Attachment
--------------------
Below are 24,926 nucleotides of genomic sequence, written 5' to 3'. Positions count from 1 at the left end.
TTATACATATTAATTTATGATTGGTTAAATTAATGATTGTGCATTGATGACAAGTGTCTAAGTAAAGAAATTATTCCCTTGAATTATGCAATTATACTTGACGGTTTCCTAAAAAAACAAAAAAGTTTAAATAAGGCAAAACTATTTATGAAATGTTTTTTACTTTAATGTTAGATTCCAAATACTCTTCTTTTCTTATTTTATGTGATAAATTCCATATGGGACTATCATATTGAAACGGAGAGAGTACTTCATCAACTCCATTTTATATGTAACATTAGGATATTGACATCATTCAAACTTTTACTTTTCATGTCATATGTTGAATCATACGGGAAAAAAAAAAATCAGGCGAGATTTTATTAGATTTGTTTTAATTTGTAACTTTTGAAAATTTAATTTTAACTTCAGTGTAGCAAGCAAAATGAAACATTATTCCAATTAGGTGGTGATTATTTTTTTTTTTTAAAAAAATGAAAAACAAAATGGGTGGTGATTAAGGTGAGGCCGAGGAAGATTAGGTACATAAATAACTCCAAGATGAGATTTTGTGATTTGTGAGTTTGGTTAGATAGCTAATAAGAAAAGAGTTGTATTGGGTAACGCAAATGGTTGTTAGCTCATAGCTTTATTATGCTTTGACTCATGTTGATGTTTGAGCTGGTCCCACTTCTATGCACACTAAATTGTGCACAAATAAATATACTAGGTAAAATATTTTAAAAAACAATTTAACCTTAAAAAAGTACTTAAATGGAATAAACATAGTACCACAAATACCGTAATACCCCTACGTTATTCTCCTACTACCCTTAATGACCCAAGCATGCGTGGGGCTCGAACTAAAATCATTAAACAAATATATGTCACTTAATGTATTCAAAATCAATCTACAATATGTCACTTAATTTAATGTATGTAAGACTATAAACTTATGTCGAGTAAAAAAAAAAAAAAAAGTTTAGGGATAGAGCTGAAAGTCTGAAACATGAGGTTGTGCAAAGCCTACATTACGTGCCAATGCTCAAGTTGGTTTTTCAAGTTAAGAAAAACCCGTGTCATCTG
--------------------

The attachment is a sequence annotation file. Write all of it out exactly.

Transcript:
Below are 24,926 nucleotides of genomic sequence, written 5' to 3'. Positions count from 1 at the left end.
TTATACATATTAATTTATGATTGGTTAAATTAATGATTGTGCATTGATGACAAGTGTCTAAGTAAAGAAATTATTCCCTTGAATTATGCAATTATACTTGACGGTTTCCTAAAAAAACAAAAAAGTTTAAATAAGGCAAAACTATTTATGAAATGTTTTTTACTTTAATGTTAGATTCCAAATACTCTTCTTTTCTTATTTTATGTGATAAATTCCATATGGGACTATCATATTGAAACGGAGAGAGTACTTCATCAACTCCATTTTATATGTAACATTAGGATATTGACATCATTCAAACTTTTACTTTTCATGTCATATGTTGAATCATACGGGAAAAAAAAAAATCAGGCGAGATTTTATTAGATTTGTTTTAATTTGTAACTTTTGAAAATTTAATTTTAACTTCAGTGTAGCAAGCAAAATGAAACATTATTCCAATTAGGTGGTGATTATTTTTTTTTTTTAAAAAAATGAAAAACAAAATGGGTGGTGATTAAGGTGAGGCCGAGGAAGATTAGGTACATAAATAACTCCAAGATGAGATTTTGTGATTTGTGAGTTTGGTTAGATAGCTAATAAGAAAAGAGTTGTATTGGGTAACGCAAATGGTTGTTAGCTCATAGCTTTATTATGCTTTGACTCATGTTGATGTTTGAGCTGGTCCCACTTCTATGCACACTAAATTGTGCACAAATAAATATACTAGGTAAAATATTTTAAAAAACAATTTAACCTTAAAAAAGTACTTAAATGGAATAAACATAGTACCACAAATACCGTAATACCCCTACGTTATTCTCCTACTACCCTTAATGACCCAAGCATGCGTGGGGCTCGAACTAAAATCATTAAACAAATATATGTCACTTAATGTATTCAAAATCAATCTACAATATGTCACTTAATTTAATGTATGTAAGACTATAAACTTATGTCGAGTAAAAAAAAAAAAAAAAGTTTAGGGATAGAGCTGAAAGTCTGAAACATGAGGTTGTGCAAAGCCTACATTACGTGCCAATGCTCAAGTTGGTTTTTCAAGTTAAGAAAAACCCGTGTCATCTG